LONDON/MEXICO CITY • Facebook founder and chief executive Mark Zuckerberg apologised to Britons yesterday over a "breach of trust", taking out full-page advertisements in nine major British and US newspapers after a political consultancy got its hands on data on 50 million users.
"We have a responsibility to protect your information. If we can't, we don't deserve it," said the ad, signed by Mr Zuckerberg.
The world's largest social media network is facing growing government scrutiny in Europe and the United States. This follows allegations by a whistle-blower that British consultancy Cambridge Analytica improperly accessed users' information to build profiles on American voters that were later used to help elect US President Donald Trump in 2016.
The ads ran in prominent positions in six British national papers, including the best-selling Mail on Sunday, The Sunday Times and The Observer - which helped break the story - as well as The New York Times, Washington Post and The Wall Street Journal.
Mr Zuckerberg said an app built by a university researcher "leaked Facebook data of millions of people in 2014". "This was a breach of trust, and I'm sorry we didn't do more at the time," he said, reiterating an apology first made last week in US television interviews.
Cambridge Analytica said it initially believed the data had been obtained in line with data protection laws, and later deleted it at Facebook's request. The consultancy said it did not use the data in work it did for the 2016 US election.
Mr Zuckerberg, whose firm has lost more than US$50 billion (S$66 billion) in market value since the allegations broke, said Facebook would give users more information and control about who can access their data. "I promise to do better for you," he wrote.
Meanwhile, the British government will direct Facebook, Google, Twitter and other tech firms to simplify their data management policies for consumers, reported The Sunday Times. Digital, Culture and Media Secretary Matt Hancock said the companies were failing to provide users with clear and concise terms and conditions for how personal data is used. His goal is to get the information onto one page.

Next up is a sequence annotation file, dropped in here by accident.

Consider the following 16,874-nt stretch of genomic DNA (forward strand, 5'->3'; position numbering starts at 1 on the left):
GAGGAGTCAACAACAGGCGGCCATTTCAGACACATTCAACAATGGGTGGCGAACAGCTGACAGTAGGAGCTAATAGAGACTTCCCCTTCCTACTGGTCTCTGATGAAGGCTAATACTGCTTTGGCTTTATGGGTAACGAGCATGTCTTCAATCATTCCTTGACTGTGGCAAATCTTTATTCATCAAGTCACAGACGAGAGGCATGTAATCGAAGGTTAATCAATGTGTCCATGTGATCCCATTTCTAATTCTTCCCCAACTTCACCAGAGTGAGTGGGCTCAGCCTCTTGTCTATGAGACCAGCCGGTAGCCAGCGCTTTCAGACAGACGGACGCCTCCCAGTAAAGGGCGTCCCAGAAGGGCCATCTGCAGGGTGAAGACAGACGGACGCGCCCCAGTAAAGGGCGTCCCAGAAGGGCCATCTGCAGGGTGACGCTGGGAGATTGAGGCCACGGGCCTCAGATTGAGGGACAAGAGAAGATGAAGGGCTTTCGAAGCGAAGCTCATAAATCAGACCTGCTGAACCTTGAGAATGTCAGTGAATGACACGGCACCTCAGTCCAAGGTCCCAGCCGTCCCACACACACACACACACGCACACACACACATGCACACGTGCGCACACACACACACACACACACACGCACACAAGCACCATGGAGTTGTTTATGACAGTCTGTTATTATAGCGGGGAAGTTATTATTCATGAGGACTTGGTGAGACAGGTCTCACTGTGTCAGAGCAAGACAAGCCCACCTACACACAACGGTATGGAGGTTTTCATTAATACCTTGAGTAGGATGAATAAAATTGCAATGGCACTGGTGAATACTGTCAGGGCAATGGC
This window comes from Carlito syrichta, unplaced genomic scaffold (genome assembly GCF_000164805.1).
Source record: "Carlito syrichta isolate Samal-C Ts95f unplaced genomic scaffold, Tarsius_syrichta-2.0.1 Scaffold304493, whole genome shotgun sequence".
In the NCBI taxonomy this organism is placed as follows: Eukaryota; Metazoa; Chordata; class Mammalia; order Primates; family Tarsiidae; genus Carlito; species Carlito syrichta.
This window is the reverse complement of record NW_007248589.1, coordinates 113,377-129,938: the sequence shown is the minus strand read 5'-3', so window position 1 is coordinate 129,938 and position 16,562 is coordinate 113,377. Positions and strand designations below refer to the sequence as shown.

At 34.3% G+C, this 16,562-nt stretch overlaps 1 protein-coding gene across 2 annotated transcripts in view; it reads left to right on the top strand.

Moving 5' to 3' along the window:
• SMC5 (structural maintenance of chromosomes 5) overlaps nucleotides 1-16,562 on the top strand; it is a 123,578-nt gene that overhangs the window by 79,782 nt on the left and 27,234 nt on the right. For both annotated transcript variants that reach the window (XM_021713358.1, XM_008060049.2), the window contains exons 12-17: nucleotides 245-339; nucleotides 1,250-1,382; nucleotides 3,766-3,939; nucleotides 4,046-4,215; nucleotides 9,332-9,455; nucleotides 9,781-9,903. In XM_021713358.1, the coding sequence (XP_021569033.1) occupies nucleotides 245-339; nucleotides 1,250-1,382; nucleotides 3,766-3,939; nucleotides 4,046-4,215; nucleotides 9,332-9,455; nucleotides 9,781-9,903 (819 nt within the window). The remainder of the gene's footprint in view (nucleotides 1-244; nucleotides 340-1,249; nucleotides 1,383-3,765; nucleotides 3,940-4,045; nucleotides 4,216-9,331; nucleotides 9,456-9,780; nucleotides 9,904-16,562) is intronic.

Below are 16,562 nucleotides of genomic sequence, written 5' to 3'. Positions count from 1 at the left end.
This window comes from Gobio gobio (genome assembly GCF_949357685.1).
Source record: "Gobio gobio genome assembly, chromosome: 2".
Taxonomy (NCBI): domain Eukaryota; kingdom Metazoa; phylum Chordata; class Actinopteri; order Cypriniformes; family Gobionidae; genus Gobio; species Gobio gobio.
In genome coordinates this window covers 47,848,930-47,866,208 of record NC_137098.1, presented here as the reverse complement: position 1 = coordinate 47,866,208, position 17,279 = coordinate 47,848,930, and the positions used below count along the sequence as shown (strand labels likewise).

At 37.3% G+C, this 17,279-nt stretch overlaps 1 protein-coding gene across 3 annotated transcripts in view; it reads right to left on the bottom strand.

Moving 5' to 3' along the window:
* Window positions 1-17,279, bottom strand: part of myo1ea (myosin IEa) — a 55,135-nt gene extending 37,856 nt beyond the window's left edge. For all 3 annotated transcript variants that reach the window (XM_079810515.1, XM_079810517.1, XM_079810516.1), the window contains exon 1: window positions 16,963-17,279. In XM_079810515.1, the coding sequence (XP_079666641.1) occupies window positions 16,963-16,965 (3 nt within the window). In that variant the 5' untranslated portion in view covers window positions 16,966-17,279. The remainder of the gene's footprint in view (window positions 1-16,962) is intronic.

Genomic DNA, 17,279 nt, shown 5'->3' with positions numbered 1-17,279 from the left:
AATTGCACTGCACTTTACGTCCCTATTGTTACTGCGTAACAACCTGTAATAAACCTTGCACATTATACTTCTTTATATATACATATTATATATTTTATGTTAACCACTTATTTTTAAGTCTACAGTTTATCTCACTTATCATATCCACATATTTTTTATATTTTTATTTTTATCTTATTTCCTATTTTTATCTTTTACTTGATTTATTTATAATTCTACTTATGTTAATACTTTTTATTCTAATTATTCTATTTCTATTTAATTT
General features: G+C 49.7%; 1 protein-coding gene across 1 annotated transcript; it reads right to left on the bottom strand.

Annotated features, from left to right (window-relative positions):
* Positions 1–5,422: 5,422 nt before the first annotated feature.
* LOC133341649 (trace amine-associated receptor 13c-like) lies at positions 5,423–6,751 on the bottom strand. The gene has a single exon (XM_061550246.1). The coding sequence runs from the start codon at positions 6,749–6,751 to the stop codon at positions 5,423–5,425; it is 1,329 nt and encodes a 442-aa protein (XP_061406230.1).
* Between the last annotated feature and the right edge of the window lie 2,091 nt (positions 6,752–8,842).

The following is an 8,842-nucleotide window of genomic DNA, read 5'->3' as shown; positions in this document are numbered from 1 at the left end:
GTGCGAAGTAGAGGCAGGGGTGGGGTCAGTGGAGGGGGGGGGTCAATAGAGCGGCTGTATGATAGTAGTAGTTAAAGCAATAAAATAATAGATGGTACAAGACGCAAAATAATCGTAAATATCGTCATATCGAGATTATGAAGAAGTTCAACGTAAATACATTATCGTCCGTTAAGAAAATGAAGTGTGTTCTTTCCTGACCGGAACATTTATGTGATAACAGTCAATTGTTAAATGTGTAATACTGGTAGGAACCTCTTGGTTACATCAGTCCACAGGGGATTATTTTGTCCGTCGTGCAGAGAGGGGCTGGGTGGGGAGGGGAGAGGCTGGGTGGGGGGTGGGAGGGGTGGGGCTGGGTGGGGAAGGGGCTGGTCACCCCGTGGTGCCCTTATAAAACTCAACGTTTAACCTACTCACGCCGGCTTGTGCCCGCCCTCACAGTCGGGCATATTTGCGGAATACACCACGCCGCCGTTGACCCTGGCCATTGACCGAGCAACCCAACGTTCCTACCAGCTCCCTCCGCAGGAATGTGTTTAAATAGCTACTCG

We have a responsibility to protect your information. If we can't, we don't deserve it.
MR MARK ZUCKERBERG, in full-page advertisements that appeared in British and US newspapers yesterday.
Facebook's service agreement has over 3,700 words and Twitter's has 11,000 words. The government has summoned executives from Facebook, Google and Twitter to a meeting next month to discuss data management practices.
"People are bewildered by pages of unwieldy terms and conditions," Mr Hancock said. "I want these boiled right down so people can see in one glance what they're signing up to. I want the big platforms to answer questions and demonstrate they are willing to change."
Separately, Mexico's National Electoral Institute (INE) has signed deals with Facebook and Twitter - and is due to sign another with Google - to fight fake news on the Web as the country prepares for its July 1 presidential election.
"We are going to ask all the social networks to let us publish official information" on their platforms, said INE board member Enrique Andrade. That includes broadcasts of the three presidential debates and live election results.
Facebook, Twitter and Google are also partners on a project called #Verificado2018, an alliance of 60 Mexican media outlets, universities and non-profit groups launched to check facts and flag false information about the race.
REUTERS, BLOOMBERG, AGENCE FRANCE-PRESSE